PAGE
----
Incoming student trustee hopes to embody diversity, advocacy
Sophomore psychology major Sarah Aguilar’s goal from a young age was to help people in need. She will continue pursuing her dreams advocating for the needs of students as she becomes the first female, Hispanic student trustee on the Board of Trustees for Illinois State University.
From the moment she stepped on campus in 2016, Aguilar began with her role as an advocate, becoming a Student Government Association senator for East Campus her freshman year. She has jumped in as a Preview guide, a Welcome Week intern, a peer instructor for University College, and a social media influencer for the Division of Student Affairs, where she works with the Dean of Students Office.
“I was looking for a new challenge,” Aguilar said of her decision to throw her hat in the ring for the Board of Trustees post. “I’ve found a love of representing students’ voices, so running for student trustee was my next step to make a difference on this campus.”
Realizing that students may not know that there is a student trustee—or a Board of Trustees—Aguilar said her goal is to educate students about the role and its importance in decisions that impact students. In the past, Aguilar has been to the state capitol to meet with legislators on funding MAP grants. She noted she hopes to make more trips to address subjects such as capital funding for projects like the Center for Visual Arts, and proposed projects, such as the multicultural center.
The Board of Trustees, in place since 1996, has seven trustees appointed by the governor to six-year terms, along with one student trustee elected by their peers to a one-year term. Unlike the student trustees at many other schools, Aguilar will be a voting member.
“I’m most interested in representing the underrepresented students,” she said, noting she can directly relate to the experiences and backgrounds of my fellow students. “We attend a predominantly white institution and I want to make sure that people understand that diversity is more than just your nationality; it is more of what makes you unique.”
Aguilar added she wants to make sure everyone feels equally represented. “At the end of the day we are all human and we deserve the same respect, rights, and opportunities to succeed,” she said.
Her life hasn’t come without challenges. Diagnosed with post-traumatic stress disorder after a difficult relationship ended in high school, Aguilar overcame the trauma with treatment and family support and found her passion. The struggle left her with a stronger understanding of the importance of mental health, and leaving a positive impact on everyone she meets.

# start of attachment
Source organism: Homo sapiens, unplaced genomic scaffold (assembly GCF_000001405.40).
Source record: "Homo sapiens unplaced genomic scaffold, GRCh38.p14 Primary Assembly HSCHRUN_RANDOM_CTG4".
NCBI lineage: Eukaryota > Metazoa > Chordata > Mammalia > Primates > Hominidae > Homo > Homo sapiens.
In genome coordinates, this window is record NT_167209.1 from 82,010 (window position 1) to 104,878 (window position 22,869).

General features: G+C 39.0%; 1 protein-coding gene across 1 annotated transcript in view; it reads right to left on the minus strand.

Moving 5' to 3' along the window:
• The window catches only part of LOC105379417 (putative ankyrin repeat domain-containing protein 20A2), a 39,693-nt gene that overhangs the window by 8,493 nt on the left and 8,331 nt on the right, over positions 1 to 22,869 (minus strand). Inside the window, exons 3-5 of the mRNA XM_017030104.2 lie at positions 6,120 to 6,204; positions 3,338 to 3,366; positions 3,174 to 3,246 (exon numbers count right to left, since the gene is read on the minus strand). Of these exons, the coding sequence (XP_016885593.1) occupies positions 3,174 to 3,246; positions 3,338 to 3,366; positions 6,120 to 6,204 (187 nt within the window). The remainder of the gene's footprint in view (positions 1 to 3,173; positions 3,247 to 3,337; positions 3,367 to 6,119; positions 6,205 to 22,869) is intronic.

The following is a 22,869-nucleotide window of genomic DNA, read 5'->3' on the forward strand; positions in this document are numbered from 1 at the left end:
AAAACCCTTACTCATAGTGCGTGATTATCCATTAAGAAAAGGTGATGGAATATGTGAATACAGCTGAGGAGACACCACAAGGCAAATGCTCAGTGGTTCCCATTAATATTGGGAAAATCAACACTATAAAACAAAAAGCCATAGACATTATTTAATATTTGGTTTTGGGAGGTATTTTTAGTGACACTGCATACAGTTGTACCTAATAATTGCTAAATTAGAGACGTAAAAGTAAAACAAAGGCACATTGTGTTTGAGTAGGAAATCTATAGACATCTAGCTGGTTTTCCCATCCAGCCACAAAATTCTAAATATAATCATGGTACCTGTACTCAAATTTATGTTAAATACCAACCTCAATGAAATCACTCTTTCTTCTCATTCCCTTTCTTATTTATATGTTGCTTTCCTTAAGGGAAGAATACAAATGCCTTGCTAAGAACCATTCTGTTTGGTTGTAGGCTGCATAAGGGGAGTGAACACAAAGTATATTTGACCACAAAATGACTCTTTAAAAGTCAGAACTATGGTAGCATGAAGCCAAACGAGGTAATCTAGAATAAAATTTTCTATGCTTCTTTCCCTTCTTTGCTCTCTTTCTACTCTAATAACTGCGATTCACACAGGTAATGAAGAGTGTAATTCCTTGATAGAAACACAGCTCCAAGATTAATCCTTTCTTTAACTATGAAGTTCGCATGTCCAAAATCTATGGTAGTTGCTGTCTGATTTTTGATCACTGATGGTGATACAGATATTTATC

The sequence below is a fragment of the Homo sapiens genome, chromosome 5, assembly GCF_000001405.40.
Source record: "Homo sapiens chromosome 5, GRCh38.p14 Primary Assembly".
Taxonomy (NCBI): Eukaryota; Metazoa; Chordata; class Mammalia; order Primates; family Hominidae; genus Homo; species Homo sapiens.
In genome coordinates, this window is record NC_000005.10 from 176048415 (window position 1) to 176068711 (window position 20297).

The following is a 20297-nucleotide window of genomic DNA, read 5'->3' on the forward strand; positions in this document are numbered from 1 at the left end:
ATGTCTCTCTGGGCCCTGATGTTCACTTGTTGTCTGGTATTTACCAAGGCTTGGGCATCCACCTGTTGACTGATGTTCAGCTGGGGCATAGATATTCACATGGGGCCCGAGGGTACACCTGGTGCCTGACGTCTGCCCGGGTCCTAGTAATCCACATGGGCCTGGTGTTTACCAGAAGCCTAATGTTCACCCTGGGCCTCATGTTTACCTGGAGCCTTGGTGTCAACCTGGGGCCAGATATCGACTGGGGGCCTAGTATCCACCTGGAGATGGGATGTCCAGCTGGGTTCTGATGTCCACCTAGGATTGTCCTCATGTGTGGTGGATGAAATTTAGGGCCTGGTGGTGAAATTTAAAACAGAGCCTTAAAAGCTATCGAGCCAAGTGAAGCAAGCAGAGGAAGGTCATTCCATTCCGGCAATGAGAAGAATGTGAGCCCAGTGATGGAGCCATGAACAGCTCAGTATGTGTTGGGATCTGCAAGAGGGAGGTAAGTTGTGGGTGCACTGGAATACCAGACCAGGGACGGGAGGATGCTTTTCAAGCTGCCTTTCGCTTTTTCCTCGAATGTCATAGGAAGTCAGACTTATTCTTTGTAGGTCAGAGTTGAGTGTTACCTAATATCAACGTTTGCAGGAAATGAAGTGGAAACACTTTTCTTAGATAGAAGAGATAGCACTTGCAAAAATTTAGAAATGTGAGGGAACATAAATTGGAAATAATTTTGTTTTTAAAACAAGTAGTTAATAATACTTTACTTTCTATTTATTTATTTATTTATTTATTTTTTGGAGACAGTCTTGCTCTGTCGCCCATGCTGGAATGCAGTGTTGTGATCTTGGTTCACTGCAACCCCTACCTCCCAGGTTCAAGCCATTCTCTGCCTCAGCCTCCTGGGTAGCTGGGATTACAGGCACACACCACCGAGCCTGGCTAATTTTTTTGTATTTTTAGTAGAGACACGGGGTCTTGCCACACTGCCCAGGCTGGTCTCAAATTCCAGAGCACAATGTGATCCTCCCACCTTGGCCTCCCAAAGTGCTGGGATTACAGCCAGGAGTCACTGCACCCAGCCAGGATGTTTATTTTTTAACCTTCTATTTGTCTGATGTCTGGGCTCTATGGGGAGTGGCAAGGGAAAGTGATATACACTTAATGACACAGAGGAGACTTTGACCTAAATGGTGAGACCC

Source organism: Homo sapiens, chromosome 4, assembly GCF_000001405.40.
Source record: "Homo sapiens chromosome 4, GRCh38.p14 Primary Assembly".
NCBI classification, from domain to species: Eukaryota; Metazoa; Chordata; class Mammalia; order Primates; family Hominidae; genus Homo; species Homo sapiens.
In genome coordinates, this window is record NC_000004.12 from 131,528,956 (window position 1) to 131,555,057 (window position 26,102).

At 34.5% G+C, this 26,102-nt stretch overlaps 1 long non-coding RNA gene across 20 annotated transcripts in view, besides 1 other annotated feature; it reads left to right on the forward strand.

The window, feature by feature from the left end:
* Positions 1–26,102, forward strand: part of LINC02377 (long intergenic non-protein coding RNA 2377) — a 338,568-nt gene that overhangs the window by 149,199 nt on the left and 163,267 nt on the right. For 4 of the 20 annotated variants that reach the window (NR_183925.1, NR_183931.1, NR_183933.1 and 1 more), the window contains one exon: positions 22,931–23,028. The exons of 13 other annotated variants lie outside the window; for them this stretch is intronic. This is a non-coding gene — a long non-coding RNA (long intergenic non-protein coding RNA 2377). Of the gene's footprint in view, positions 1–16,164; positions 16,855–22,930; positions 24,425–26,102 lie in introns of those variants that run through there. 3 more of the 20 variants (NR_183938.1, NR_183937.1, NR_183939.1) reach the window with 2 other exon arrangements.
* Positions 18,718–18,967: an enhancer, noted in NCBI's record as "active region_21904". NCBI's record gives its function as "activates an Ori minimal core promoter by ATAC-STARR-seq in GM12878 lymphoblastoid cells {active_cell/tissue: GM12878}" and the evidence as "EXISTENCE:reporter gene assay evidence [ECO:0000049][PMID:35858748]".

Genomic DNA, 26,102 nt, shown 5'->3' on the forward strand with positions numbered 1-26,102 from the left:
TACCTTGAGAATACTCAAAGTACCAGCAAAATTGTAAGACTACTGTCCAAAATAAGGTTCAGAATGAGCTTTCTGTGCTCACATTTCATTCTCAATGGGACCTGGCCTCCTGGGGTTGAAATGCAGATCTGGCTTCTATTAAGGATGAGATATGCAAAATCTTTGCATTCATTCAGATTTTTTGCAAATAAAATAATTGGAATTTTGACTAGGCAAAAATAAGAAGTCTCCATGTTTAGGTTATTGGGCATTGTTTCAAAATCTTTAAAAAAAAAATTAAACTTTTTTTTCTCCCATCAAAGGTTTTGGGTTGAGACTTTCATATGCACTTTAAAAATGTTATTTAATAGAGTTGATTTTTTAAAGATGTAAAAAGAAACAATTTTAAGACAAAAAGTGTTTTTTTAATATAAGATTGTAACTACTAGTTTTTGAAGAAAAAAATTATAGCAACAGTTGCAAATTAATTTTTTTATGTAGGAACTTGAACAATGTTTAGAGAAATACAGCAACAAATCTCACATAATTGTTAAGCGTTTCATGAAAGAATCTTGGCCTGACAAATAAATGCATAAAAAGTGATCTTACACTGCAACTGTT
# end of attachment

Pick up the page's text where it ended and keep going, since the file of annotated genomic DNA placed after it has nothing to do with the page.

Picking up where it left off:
“I want people to know that it’s okay to struggle, and it’s okay to have obstacles. I’m not alone with PTSD and I’m not alone with anxiety. I’m blessed to have all my family, friends, and faculty members who have kept pushing me because without them I wouldn’t be here,” said Aguilar, whose life also inspired her major. She plans to pursue her master’s and doctorate in psychology. “My ultimate dream is to work for a university as a psychologist, have my own practice on the side, and also open a nonprofit organization for at-risk youth,” she said.
Of the past 20 student trustees, Aguilar will only be the fourth woman to take the position, and believes women should empower each other. “It’s time for women to stand up and say, ‘Why can’t I do this?’ At the end of the day it is your work ethic, your knowledge, and who is right for the job,” she said. She points to her mother and grandmother as two strong, hardworking, female role models in her life. “They pushed me to not only go to college but seek out leadership positions. They’ve always told me, ‘Your hard work will pay off. Just keep going. I know it’s hard and scary at times, but just never give up, keep pushing, keep following your dreams, and you’ll make it,’” she said.
“That’s why I became so involved at Illinois State; to make them proud, to represent my family, it’s very important to me. I’m doing everything I can to make the most of this opportunity because not everyone is able to attend a four-year college,” Aguilar said.
Growing up in a predominantly Hispanic neighborhood, Aguilar attended schools with very little diversity. Coming to Illinois State offered her insights into what diversity can offer. “I’ve learned that it’s OK to be different, to not look the same as your peers,” she said. “It doesn’t mean that you’re worth any less or that you’re less knowledgeable. I am still going to go for the same opportunities that are presented to the majority. I’ve learned to appreciate my culture more and recognize that diversity is something of which more people should be aware.”
Along with service, Aguilar said she also started giving back to Illinois State by donating to the Student Affairs Diversity and Inclusion Fund. “Giving back to the Diversity Advocacy fund was very important to me because they do such amazing work with programs for underrepresented students. They make them feel like they have a home here, are comfortable, and have their voices heard.”